Chapter 3

# Chapter 3 - Chapter Three Preferences Rationality in...

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Chapter Three Preferences

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Rationality in Economics ± Behavioral Postulate : A decisionmaker always chooses its most preferred alternative from its set of available alternatives. ± So to model choice we must model GHFLVLRQPDNHUV¶ SUHIHUHQFHV±
Preference Relations ± Comparing two different consumption bundles, x and y: ± strict preference : x is more preferred than is y. ± weak preference : x is as at least as preferred as is y. ± indifference : x is exactly as preferred as is y.

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Preference Relations ± Strict preference, weak preference and indifference are all preference relations. ± Particularly, they are ordinal relations; i.e. they state only the order in which bundles are preferred.
Preference Relations ± denotes strict preference; x y means that bundle x is preferred strictly to bundle y. E

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Preference Relations ± denotes strict preference; x y means bundle x is preferred strictly to bundle y. ± a denotes indifference; x a y means x and y are equally preferred. E
Preference Relations ± denotes strict preference so x y means that bundle x is preferred strictly to bundle y. ± a denotes indifference; x a y means x and y are equally preferred. ± denotes weak preference; x y means x is preferred at least as much as is y. ~ ; ~ ; E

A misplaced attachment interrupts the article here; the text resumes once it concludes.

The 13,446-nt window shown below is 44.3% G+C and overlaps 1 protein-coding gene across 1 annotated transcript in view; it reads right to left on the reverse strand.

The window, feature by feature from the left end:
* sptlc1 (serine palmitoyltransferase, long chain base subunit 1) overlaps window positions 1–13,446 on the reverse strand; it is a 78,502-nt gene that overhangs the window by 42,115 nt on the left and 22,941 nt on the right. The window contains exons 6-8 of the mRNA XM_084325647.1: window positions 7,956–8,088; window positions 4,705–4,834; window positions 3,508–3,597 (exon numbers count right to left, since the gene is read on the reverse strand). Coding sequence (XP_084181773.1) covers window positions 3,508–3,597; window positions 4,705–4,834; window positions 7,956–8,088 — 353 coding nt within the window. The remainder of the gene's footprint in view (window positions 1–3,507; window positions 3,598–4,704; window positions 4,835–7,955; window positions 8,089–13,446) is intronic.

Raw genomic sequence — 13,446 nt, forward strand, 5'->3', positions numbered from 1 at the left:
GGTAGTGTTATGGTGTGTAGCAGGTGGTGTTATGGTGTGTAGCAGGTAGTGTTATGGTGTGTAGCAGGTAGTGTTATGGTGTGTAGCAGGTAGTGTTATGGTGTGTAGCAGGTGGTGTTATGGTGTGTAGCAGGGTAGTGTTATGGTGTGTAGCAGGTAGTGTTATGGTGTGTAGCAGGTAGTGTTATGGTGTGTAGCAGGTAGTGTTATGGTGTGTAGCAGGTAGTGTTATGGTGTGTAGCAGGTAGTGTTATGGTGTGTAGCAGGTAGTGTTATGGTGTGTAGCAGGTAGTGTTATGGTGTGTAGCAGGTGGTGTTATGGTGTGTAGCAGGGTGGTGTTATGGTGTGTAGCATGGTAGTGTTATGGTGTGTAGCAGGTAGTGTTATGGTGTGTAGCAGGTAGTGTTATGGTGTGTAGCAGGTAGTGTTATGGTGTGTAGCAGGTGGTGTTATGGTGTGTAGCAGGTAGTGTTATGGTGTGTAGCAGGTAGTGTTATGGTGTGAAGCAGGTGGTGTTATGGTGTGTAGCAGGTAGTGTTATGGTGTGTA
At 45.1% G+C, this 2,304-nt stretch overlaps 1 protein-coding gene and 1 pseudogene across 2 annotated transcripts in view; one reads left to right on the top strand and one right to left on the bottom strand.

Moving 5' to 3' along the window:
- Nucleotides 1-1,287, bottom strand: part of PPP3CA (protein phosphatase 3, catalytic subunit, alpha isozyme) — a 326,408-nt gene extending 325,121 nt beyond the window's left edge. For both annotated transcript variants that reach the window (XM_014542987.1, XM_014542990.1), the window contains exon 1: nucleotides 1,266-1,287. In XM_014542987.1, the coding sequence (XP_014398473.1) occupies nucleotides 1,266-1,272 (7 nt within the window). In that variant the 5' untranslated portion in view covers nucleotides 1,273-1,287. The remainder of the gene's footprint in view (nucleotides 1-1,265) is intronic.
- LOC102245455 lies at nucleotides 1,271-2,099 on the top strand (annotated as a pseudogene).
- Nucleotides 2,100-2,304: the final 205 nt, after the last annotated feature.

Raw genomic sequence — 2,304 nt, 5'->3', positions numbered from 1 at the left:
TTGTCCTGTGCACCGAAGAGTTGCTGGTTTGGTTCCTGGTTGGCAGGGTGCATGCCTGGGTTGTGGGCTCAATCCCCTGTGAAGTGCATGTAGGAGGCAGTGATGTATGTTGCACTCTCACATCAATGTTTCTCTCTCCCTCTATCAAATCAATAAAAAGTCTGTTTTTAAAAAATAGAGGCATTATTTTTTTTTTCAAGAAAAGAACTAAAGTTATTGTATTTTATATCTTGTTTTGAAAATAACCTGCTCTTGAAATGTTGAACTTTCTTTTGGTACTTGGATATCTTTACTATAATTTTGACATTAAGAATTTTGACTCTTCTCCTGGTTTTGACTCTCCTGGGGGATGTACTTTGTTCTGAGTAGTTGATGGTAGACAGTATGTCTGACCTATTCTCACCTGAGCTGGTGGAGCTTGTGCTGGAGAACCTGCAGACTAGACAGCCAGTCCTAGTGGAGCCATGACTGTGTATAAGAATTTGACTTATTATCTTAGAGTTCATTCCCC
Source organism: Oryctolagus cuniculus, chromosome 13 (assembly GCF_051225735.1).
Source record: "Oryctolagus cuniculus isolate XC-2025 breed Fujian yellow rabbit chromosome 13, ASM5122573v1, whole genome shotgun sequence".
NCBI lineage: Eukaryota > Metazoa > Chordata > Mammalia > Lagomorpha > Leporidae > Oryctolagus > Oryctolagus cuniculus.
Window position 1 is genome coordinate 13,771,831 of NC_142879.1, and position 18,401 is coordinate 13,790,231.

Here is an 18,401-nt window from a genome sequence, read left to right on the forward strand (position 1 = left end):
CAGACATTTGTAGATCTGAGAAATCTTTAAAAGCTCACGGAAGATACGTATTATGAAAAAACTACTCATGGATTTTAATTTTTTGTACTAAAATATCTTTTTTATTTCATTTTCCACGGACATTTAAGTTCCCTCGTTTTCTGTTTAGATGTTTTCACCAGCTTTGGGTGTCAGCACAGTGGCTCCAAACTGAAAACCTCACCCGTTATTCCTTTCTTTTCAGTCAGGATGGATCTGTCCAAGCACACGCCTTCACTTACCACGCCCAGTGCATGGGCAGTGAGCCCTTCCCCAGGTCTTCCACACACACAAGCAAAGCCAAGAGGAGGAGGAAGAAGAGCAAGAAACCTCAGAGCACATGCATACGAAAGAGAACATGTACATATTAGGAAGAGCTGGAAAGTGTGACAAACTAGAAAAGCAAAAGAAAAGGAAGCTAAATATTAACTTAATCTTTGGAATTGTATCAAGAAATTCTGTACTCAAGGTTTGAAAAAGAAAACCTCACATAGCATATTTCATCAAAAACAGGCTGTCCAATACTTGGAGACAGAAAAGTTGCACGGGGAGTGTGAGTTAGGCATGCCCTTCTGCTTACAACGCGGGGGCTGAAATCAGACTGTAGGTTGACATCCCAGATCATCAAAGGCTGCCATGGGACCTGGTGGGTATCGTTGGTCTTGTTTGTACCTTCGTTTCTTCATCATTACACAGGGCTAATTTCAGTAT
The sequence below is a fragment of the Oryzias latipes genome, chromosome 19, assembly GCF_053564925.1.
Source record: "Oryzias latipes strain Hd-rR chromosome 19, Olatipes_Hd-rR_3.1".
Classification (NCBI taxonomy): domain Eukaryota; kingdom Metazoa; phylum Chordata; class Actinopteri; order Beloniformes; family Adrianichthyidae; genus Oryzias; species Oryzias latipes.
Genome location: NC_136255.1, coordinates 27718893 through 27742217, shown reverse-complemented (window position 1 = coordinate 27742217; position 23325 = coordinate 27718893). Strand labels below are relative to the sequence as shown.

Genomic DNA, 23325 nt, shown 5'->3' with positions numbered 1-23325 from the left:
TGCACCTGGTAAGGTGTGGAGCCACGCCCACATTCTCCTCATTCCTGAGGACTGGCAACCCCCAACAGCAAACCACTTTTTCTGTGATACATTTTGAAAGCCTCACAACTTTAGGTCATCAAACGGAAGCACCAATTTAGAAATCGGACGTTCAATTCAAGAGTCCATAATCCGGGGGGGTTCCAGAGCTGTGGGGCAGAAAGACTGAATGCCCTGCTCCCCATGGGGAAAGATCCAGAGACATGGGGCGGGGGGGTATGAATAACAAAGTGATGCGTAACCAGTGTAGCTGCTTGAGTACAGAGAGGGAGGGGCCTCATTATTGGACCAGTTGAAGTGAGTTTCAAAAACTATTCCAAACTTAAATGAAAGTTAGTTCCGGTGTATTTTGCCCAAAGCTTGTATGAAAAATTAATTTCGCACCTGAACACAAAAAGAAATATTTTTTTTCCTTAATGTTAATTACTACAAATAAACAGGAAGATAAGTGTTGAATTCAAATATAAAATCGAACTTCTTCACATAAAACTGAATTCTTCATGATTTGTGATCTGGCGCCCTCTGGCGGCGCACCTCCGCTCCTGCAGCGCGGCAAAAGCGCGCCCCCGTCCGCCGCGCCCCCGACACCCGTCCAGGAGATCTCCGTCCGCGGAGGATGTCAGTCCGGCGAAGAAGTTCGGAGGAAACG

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Preference Relations ± x y and y x imply x a y. ~ ; ~ ;
Preference Relations ± x y and y x imply x a y. ± x y and (not y x) imply x y. ~ ; ~ ; ~ ; ~ ; E

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Assumptions about Preference Relations ± Completeness : For any two bundles x and y it is always possible to make the statement that either x y or y x. ~ ; ~ ;
Assumptions about Preference Relations ± Reflexivity : Any bundle x is always at least as preferred as itself; i.e. x x. ~ ;

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Relations ± Transitivity : If x is at least as preferred as y, and y is at least as preferred as z, then x is at least as preferred as z; i.e. x
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## This note was uploaded on 04/18/2011 for the course ECON 1110 taught by Professor Mehta during the Spring '08 term at Brown.

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Chapter 3 - Chapter Three Preferences Rationality in...

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